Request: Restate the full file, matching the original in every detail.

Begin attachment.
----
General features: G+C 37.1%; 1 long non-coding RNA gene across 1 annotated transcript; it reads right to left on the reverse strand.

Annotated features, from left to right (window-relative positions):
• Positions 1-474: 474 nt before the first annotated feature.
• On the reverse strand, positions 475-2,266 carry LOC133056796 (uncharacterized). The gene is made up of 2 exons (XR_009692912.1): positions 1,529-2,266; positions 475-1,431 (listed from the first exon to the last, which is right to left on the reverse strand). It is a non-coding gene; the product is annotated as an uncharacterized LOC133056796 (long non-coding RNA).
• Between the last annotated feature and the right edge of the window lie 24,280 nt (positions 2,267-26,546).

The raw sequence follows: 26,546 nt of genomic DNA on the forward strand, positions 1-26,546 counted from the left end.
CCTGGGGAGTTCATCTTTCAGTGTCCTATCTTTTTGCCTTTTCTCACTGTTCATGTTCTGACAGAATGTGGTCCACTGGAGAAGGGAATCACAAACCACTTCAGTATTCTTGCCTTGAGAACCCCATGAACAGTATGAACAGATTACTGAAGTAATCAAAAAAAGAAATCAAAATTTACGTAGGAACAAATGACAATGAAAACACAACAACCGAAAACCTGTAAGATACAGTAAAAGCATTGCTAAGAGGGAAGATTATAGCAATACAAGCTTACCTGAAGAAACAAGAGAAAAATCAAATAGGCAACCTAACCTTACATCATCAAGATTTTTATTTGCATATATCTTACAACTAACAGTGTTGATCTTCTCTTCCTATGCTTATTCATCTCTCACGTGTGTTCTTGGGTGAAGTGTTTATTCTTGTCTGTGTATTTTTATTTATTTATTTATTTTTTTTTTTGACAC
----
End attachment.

General features: G+C 37.1%; 1 long non-coding RNA gene across 1 annotated transcript; it reads right to left on the reverse strand.

Annotated features, from left to right (window-relative positions):
• Positions 1-474: 474 nt before the first annotated feature.
• On the reverse strand, positions 475-2,266 carry LOC133056796 (uncharacterized). The gene is made up of 2 exons (XR_009692912.1): positions 1,529-2,266; positions 475-1,431 (listed from the first exon to the last, which is right to left on the reverse strand). It is a non-coding gene; the product is annotated as an uncharacterized LOC133056796 (long non-coding RNA).
• Between the last annotated feature and the right edge of the window lie 24,280 nt (positions 2,267-26,546).

The raw sequence follows: 26,546 nt of genomic DNA on the forward strand, positions 1-26,546 counted from the left end.
CCTGGGGAGTTCATCTTTCAGTGTCCTATCTTTTTGCCTTTTCTCACTGTTCATGTTCTGACAGAATGTGGTCCACTGGAGAAGGGAATCACAAACCACTTCAGTATTCTTGCCTTGAGAACCCCATGAACAGTATGAACAGATTACTGAAGTAATCAAAAAAAGAAATCAAAATTTACGTAGGAACAAATGACAATGAAAACACAACAACCGAAAACCTGTAAGATACAGTAAAAGCATTGCTAAGAGGGAAGATTATAGCAATACAAGCTTACCTGAAGAAACAAGAGAAAAATCAAATAGGCAACCTAACCTTACATCATCAAGATTTTTATTTGCATATATCTTACAACTAACAGTGTTGATCTTCTCTTCCTATGCTTATTCATCTCTCACGTGTGTTCTTGGGTGAAGTGTTTATTCTTGTCTGTGTATTTTTATTTATTTATTTATTTTTTTTTTTGACAC